Event Report: Greenwich Concours knocks it out the park!

Fast becoming one of the must-see classic Conours events on the global calendar, 2018's edition proved to be a potent mixture of great cars and great people

Having been present at various concours events for somewhere around 20 years, in my time attendees have showcased the good, the bad and the downright ugly. Most editions have their own charm, bringing me back time after time, whereas some strike me as relatively unmemorable.

However, there is a third category; the one you wished could be your Groundhog Day. For me, this year’s Greenwich Concours d’Elegance was just that.

Not only did the Concours have an amazing assortment of cars and great lead up events – including the Cunningham panel discussion – but the people who attended as exhibitors, judges, and spectators were all true enthusiasts.

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This was evident with everyone you spoke to or overheard. The Cunningham cars probably had something to do with it, being on site for both the Saturday and Sunday, but it seems the Greenwich Concours has risen to another level. And it’s down to the truly exceptional automotive turn out. If you doubt this, take a look at the list of some of the class winners.

Saturday saw a strong field of American cars from amazing full-on classics to real crowd pleasers, such as the Best of Show winning 1934 Packard Convertible Victoria owned Judge Joseph & Margie Cassini, III and the 1952 Cunningham C-3 that belongs to Joseph Robillard.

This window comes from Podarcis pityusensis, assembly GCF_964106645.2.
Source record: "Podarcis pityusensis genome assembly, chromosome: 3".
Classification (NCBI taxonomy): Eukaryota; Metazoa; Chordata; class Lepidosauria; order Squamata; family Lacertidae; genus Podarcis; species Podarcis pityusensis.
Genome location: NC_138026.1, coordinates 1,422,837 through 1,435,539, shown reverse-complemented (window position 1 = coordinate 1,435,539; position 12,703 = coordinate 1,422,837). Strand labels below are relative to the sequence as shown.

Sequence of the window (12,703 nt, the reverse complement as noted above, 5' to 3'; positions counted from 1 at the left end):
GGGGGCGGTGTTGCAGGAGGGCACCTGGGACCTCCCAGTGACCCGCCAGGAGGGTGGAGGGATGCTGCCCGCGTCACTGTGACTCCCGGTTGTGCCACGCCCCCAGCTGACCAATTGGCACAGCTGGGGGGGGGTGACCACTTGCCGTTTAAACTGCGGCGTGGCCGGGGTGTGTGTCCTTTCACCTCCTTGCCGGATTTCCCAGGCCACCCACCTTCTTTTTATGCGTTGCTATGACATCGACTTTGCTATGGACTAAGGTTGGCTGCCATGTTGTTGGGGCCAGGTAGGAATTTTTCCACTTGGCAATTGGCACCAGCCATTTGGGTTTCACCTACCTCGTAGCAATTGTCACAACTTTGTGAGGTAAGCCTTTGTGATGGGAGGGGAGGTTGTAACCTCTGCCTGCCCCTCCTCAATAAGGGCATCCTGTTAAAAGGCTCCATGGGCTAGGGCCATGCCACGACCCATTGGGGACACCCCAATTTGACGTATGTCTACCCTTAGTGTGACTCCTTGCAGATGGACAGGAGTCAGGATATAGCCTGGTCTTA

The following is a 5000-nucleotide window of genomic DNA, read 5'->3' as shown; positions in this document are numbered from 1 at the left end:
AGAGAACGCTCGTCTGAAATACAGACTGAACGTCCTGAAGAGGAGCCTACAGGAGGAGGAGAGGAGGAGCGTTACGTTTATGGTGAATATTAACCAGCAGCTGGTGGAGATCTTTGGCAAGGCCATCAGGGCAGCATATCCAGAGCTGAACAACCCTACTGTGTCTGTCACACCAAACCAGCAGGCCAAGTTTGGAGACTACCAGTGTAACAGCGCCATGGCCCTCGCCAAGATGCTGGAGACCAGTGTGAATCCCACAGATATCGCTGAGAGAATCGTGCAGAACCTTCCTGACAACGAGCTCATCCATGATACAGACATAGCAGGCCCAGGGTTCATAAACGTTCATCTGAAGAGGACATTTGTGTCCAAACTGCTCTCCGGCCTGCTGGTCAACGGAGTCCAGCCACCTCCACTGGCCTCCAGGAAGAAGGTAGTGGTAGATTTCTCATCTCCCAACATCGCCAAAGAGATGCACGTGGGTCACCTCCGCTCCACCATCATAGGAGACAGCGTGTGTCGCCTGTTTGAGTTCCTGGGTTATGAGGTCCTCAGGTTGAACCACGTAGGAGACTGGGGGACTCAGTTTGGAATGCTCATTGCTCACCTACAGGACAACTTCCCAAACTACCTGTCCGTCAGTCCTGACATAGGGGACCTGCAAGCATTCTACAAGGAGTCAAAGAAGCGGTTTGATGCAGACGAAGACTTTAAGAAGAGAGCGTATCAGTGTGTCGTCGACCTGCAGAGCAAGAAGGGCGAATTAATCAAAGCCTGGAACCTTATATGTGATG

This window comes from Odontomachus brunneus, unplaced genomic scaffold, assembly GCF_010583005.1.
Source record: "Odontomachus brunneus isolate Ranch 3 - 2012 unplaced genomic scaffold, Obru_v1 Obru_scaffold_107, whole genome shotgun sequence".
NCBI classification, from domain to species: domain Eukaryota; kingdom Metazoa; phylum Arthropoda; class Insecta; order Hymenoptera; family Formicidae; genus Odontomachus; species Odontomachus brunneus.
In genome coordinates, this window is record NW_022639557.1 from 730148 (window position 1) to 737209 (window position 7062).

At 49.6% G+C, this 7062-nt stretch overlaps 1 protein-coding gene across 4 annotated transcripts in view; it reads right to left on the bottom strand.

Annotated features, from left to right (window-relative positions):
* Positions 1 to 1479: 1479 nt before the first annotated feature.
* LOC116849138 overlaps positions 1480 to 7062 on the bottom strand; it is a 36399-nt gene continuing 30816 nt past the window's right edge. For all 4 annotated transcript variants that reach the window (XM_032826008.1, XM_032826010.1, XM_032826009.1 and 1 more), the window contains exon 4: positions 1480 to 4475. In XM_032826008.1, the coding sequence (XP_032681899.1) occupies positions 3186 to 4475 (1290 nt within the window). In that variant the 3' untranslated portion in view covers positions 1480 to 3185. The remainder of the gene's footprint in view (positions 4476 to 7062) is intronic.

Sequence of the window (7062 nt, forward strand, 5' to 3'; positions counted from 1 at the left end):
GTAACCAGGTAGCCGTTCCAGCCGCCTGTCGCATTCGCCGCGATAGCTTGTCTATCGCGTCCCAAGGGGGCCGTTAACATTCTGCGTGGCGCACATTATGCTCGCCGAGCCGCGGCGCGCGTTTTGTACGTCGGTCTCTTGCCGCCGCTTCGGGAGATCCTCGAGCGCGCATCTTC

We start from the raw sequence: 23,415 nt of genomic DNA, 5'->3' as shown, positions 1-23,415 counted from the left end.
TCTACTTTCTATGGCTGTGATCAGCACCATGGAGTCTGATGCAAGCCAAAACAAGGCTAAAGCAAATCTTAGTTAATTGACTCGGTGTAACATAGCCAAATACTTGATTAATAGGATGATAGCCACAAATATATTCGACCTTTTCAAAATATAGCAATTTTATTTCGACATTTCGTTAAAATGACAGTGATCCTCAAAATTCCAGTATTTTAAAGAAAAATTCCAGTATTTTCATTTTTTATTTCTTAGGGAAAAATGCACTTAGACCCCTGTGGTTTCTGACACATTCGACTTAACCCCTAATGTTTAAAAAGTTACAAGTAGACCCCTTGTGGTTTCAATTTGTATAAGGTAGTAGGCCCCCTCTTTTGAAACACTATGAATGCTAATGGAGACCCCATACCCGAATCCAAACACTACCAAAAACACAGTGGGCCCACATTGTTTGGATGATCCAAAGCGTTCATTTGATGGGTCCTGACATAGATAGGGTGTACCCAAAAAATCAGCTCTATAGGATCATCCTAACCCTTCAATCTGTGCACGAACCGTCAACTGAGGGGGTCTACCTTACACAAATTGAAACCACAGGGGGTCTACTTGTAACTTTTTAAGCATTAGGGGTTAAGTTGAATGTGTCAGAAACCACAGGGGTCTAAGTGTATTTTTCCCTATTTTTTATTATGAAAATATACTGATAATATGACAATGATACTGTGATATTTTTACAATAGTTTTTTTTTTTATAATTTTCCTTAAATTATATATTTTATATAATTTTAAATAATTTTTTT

In addition, there was an amazing Corvette class that included a one-off 1963 Coupe built for a GM exec and a 1968 L88 Corvette Convertible, both of which were incredibly restored.

Another standout class remained the large number of John Fitch cars, including a number of Fitch Sprint Corvairs and the unique Fitch Phoenix.

Sunday saw an equally illustrious field with standouts including the Best of Show Sports car, the 1957 Ferrari 335 Sport Spider Scaglietti of Scuderia N.E. and the Elegance award, this year going to the 1935 SS1 Tourer of Colin Seid and Richard Annis.

Other highlights included a fabulous all original 1500 mile from-new BMW M6, a Bitter CD which was restored to a level matching the quality of any car at Pebble Beach, an astounding 100% original 1955 300SL Gullwing that received the Road&Track award and more than 10 Jaguar SS100’s in every body type and color you can imagine.

While the cars set the show’s foundations, the people were even better. The enthusiasts I judged alongside included David Hobbs, former Road&Track editor John Lamm, Speedvision founder Roger Werner, noted Shelby expert Colin Comer, and celebrated author Ken Gross as the head judge of the event.

These knowledgeable judges, combined with a veritable who’s who exhibiting at the event, made the show all that much more special. Think noted author Tom Cotter, collector T.G Mittler, preservation expert Dr. Fred Simeone, Miles Collier of the Revs Institute, to name a few.

Also, if that wasn’t enough, Cunningham owner and Cunningham gathering co-organiser Chuck Schoendorf was on hand to front walk-thru talks of the Cunningham cars and give the unique history of each. Tom Cotter actually brought along Briggs Cunningham’s personal fur stadium coat which I had the opportunity to wear on Sunday afternoon!

The combination of great cars and fantastic people are what make a concours truly great, and this year Mary Wennerstrom and her staff at Greenwich hit a home run. The Greenwich Concours d’ Elegance is an event that is raising the bar and quickly becoming one of the top 10 concours events in the U.S. Here's to next year!

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